We have read with great interest the article authored by Kuo et al.1 describing the use of a quality improvement program (QIP) to reduce perioperative dental injuries (PDIs). This QIP involved the introduction of a standardized electronic dental chart, consultation with dentists or oromaxillofacial surgeons for dental treatment (extraction/fixation), and the prophylactic use of dental protection devices or advanced intubating devices in patients with poor dentition. Kuo et al. concluded that the incidence of PDIs significantly reduced following the implementation of the QIP (from 0.108% to 0.009%). Based on the reported data, this QIP worked well. However, we believe that several issues need to be clarified to promote the QIP proposed by Kuo et al.
Firstly, in a large retrospective analysis (n = 598,904 anesthetics), Warner et al. reported that tracheal intubation (odds ratio = 24) and pre-existing poor dentition (odds ratio = 50) significantly increased the risk of dental injury.2 However, in the study by Kuo et al.,1 a laryngeal mask airway (LMA) caused more dental injuries than tracheal intubation prior to the introduction of the QIP and predominantly accounted for the majority (66.7%) of PDI cases during the period in which the QIP was evaluated. We believe that the authors should clarify the reasons for these conflicting results. In addition, some strategies, which are known to reduce LMA-associated PDIs, should be included in the QIP proposed by Kuo et al. At our institute, an assistant commonly exercises a two-hand jaw thrust maneuver3 to open the patient's mouth in a wide manner, facilitating LMA insertion or removal. This maneuver could avoid non-essential contact between the patient's teeth and the LMA during airway manipulation and thus reduce the incidence of PDI. At the end of the surgery, the LMA should be removed while the patient remains at a deep anesthetic level, thus preventing patients from biting the LMA. In our experience, LMA-associated PDIs rarely occur.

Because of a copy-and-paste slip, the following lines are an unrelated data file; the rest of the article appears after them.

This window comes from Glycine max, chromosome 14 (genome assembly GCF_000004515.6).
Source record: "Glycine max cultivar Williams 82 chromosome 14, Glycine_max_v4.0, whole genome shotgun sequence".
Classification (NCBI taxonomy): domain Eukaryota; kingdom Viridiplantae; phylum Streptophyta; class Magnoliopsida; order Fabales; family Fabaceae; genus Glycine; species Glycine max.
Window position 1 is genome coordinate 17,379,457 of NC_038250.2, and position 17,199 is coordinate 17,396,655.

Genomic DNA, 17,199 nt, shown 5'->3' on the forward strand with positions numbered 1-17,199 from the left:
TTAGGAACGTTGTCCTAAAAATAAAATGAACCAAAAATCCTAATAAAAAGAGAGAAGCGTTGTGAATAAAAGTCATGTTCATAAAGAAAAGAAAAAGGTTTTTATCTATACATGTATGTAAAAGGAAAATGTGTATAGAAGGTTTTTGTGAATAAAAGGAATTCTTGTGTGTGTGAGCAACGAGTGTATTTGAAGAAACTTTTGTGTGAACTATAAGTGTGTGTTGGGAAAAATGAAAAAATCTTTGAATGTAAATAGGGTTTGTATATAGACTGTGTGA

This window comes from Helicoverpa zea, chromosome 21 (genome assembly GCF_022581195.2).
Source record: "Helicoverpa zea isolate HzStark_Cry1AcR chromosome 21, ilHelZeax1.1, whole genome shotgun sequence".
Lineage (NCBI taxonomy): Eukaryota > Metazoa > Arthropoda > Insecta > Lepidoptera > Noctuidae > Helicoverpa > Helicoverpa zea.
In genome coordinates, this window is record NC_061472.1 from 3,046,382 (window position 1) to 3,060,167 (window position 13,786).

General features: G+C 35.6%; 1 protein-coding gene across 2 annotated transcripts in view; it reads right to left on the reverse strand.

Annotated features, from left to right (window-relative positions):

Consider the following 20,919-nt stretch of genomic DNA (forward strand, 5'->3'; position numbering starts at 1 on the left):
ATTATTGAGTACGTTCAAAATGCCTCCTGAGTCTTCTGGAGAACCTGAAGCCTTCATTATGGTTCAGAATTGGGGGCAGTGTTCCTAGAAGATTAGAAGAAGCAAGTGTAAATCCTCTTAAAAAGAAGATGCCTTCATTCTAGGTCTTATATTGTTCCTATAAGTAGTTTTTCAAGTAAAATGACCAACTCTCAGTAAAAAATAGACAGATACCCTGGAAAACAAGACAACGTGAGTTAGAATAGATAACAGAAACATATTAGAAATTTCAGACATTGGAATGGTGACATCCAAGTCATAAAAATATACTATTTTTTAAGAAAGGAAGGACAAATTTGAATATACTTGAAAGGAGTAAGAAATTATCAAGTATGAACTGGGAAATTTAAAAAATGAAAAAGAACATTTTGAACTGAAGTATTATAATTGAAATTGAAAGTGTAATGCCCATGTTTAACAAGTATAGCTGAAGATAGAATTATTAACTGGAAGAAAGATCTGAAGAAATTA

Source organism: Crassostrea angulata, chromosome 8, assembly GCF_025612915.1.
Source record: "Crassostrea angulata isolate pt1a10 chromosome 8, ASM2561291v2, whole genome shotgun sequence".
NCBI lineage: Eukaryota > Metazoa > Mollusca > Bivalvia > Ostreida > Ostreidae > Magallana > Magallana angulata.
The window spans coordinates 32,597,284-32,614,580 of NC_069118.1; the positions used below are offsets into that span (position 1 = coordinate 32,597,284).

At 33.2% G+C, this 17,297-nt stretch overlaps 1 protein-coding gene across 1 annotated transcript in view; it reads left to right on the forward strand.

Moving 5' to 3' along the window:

Secondly, as shaky teeth may have been extracted preoperatively in some patients, it remains unknown whether other strategies (e.g., the use of advanced intubating devices) are effective in reducing the incidence of PDIs. In addition, Kuo et al. reported that some dental injuries were discovered by the patients themselves in the post-anesthetic care unit, while some were noticed after patients were transferred to ordinary wards.1 Aspiration of a dislodged tooth into the trachea is dangerous in unconscious patients, leading to a strong likelihood of pulmonary complications. Although the fixation of shaky teeth with wires may be helpful, it is imperative that routine dental examinations should be performed following airway manipulation to identify any tooth dislodgement or dental aspiration.
Finally, in all patients with PDI (n = 38), dental mobility was noticed in only nine patients before anesthesia was induced. This finding suggests that most PDIs occurred in patients with normal dentition, implying that the benefit of the QIP developed by Kuo et al. is limited and requires further amendment.
Conflicts of interest
The authors declare that they have no conflicts of interest related to the subject matter or materials discussed in this article.
1. Kuo YW, Lu IC, Yang HY, Chiu SL, Hsu HT, Cheng KI. Quality improvement program reduces perioperative dental injuries – a review of 64,718 anesthetic patients. J Chin Med Assoc
2. Warner ME, Benenfeld SM, Warner MA, Schroeder DR, Maxson PM. Perianesthetic dental injuries: frequency, outcomes, and risk factors. Anesthesiology
3. Joffe AM, Hetzel S, Liew EC. A two-handed jaw-thrust technique is superior to the one-handed “EC-clamp” technique for mask ventilation in the apneic unconscious person. Anesthesiology